(Wolfe Tone 1791, 20–21).

As we see here, Wolfe Tone acknowledged that the Catholics of Ireland were harmed by “Protestant bigotry.” This oath of allegiance to the English monarch symbolized an acknowledgment of Protestant superiority and a legitimization of their colonial system. It was, in sum, a way of assimilation that Wolfe Tone aimed to end through his rebellion.

Overall, in his numerous public appearances, Wolfe Tone challenged the definition of a Protestant Irish nation. For him, to be Irish had little to do with religion. It was rather with the land, the island of Ireland, liberal ideals of freedom, in addition to a rejection of British imperialism. Yet, the failed rebellion and the subsequent Act of Union of 1800, ironically brought religion to the forefront of Ireland's societal division.

It is in this context, where religion became an extremely salient issue, that in 1802, the first “historical analysis” of the rebellion was published: Memoirs of the Different Rebellions in Ireland. In it, Richard Musgrave, an ultra-Protestant ideologue, described the 1798 rebellion as “a conspiracy … for the destruction of the Protestant Church” (Musgrave 1802, 14). This book's revisionism is, in part, to blame for burying the event in social amnesia, Catholics and Protestants refusing to recognize the alliance made with the other during the rebellion (Andrews 2006, 43). Nevertheless, we can say that Wolfe Tone's words, just like the rebellion itself, represented a turning point for the Irish nation, a new interpretation of what it meant to be Irish, and a change that would continue during the late 1820s with Daniel O’Connell.

The Mouvement Patriotes and the Importance of French Language

Johann Gottfried von Herder once asked: “Has a nation anything more precious than the language of its fathers?” (Quoted in Oakes 2001, 22). If this question is now mostly answered in Québec, it took more than 100 years for language to surpass religion as the main unifying vector of the Québécois identity. The process of memorizing the events of 1837–1838 in Québec has long been compromised by conflicting embodiments of the nation, torn between religion and language. Contrary to the Irish case, where the rebellion was plunged into social amnesia for more than a century, the Patriotes rebellions of 1837–1838 have moved in and out of Québec national myths. In fact, these memorial shifts have been so prominent that in a historiographical review of the rebellions, Jean-Paul Bernard (1983, 16) acknowledged the various legacies of its memory: “We thus have ‘flavour of the day’ patriots and patriots for everyone's tastes.”

My translation.

Through this satirical comment, Bernard pointed out the difficult process of memorizing the rebellions, whose legacy was often modified in the course of history in order to remain in symbiosis with national development. Indeed, throughout the 20th century, the event gave rise to numerous and varied historical interpretations. In each of them, several research orientations, sources, and phenomena have been emphasized in order to support or minimize particular aspects of this turbulent episode in Québec history. In sum, it was constantly reworked and revisited, sometimes even exploited.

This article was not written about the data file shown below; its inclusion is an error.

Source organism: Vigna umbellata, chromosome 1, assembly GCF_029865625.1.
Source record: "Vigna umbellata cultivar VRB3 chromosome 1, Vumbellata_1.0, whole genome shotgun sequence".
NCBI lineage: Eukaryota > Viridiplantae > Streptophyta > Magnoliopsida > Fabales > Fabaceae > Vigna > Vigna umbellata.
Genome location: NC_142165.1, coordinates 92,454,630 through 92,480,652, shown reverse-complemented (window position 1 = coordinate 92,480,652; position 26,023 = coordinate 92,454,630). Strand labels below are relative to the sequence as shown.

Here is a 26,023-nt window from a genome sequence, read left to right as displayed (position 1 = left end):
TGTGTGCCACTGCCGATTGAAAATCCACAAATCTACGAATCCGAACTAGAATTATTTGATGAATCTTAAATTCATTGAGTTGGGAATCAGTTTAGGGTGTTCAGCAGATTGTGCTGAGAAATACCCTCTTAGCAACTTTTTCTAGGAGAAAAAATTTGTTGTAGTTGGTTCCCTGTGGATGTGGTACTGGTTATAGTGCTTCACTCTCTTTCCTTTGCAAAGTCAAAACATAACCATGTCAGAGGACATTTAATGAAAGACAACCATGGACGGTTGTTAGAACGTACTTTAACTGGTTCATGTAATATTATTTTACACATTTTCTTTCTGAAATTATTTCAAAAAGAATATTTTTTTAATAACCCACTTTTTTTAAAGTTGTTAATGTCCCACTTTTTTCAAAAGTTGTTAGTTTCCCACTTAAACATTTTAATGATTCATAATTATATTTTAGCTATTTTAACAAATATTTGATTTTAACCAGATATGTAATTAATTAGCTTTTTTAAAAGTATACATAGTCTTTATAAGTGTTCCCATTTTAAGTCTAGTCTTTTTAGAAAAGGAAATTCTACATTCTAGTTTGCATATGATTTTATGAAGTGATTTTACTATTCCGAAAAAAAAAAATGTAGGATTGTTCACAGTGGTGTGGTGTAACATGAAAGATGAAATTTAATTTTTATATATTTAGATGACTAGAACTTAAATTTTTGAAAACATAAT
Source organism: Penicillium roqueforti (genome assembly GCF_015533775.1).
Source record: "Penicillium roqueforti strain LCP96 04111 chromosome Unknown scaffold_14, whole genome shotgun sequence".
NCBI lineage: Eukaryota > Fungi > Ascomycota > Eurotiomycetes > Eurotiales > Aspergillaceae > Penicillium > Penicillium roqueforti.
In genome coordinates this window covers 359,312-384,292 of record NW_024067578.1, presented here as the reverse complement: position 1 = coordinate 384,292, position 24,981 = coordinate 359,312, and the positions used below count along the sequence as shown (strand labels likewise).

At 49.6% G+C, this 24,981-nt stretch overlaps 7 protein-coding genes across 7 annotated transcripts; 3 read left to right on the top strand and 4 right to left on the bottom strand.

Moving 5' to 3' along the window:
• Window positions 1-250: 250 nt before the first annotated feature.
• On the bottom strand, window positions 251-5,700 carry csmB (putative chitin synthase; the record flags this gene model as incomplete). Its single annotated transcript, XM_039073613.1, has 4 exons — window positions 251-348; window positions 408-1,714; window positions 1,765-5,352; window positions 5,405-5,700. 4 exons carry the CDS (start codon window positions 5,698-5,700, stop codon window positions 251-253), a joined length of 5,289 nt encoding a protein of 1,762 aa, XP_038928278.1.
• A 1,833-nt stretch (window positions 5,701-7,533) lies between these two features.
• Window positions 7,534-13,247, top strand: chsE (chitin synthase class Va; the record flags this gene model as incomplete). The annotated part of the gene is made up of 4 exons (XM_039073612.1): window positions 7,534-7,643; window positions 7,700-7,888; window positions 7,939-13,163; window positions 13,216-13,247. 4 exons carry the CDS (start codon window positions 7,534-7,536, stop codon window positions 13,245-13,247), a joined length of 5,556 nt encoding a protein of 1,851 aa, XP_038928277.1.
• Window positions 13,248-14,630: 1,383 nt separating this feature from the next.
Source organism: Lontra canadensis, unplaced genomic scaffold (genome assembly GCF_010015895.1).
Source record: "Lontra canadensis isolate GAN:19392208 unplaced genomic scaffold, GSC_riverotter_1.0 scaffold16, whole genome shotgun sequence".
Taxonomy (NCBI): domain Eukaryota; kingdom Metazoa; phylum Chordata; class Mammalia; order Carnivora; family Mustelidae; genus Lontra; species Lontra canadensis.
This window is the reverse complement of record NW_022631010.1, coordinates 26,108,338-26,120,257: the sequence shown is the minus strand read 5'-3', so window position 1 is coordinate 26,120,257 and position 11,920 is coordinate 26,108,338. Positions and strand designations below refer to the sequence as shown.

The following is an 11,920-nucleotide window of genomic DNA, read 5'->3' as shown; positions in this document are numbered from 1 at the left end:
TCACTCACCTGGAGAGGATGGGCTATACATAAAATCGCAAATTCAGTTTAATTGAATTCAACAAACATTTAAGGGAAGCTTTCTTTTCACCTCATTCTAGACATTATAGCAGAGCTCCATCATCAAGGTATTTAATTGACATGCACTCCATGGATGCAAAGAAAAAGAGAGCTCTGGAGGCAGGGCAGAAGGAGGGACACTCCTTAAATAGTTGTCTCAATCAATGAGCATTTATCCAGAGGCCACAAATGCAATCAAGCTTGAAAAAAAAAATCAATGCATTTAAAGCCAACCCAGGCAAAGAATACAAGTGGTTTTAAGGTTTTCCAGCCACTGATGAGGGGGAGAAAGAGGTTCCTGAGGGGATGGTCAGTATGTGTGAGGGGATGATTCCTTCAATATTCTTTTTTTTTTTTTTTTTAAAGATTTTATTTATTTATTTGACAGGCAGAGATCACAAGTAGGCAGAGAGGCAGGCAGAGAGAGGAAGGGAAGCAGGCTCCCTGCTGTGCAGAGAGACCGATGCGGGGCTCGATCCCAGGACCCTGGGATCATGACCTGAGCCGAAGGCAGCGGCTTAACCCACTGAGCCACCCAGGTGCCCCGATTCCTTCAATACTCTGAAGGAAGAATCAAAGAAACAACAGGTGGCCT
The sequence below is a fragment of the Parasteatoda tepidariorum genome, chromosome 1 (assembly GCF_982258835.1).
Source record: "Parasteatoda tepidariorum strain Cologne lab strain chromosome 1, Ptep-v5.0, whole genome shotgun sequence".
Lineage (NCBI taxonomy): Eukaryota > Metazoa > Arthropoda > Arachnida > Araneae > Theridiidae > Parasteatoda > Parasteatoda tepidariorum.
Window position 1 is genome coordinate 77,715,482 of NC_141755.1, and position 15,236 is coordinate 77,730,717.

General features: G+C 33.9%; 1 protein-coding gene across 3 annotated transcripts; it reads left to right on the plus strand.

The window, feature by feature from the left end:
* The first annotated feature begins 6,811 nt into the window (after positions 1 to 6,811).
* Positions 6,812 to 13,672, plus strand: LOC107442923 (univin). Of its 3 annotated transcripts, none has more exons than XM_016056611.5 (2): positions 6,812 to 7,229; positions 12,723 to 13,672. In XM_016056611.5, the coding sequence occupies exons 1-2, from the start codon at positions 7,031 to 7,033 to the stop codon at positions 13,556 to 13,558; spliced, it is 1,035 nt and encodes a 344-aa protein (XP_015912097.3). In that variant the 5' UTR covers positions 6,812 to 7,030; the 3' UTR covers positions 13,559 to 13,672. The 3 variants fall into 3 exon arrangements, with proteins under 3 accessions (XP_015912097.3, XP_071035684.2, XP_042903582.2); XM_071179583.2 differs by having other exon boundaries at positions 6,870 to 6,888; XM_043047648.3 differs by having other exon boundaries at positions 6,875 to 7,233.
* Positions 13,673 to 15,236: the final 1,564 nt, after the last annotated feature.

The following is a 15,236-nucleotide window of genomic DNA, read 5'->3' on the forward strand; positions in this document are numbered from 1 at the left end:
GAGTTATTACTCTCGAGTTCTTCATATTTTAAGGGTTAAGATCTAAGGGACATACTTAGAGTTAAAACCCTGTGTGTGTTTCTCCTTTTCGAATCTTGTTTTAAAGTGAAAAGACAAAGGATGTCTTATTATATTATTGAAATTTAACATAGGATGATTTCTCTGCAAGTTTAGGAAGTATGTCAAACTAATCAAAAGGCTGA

Just like in Ireland, the rebellion in Lower Canada started after demands for institutional reforms were frowned upon. In 1791, London decided its colonies in North America could each have a legislative assembly. However, for the French-speaking population, these measures were perceived as another assimilative policy. In addition, the unsuccessful constitutional reform measures proposed by the liberal French-speaking Parti Canadien led the party and the population to radicalize their political claims. In 1826, the party changed its name and became the Parti Patriote, at the request of its leader Louis-Joseph Papineau, in an effort of filiation with the American patriots who, them, defeated the British.

Faced with the intransigence of the British authorities, Papineau and other members of the mouvement patriotes wrote, in 1834, the 92 resolutions. Each of these 92 resolutions represented a direct request to Westminster, seeking more political power for the people of Lower Canada. By analyzing the discourses of the 92 resolutions and some speeches pronounced by members of the leaders of the mouvement patriotes, we can clearly see the importance they attributed to their language and their French heritage. For example, resolution number 52 goes as follows:

Resolved, That since a circumstance, which did not depend upon choice of the majority of the people, their French origin and their use of the French language, has been made by the colonial authorities a pretext for abuse, for exclusion, for political inferiority, for a separation of the rights and interests; this House now appeals to the justice of His Majesty's Government and of Parliament, and to the honour of the people of England; that the majority of the inhabitants of this country are in nowise disposed to repudiate any on of the advantages they derive from their origin and from their descent from the French nation, which, with regard to the progress of which it has been the cause in civilization, in the sciences, in letters, and the arts, has never been behind the British nation, and is now the worthy rival of the latter in the advancement of the cause of liberty and of the science of Government; from which this country derives the greater portion of its civil and ecclesiastical law, and of its scholastic and charitable institutions, and of the religion, language, habits, manners and customs of the great majority of its inhabitants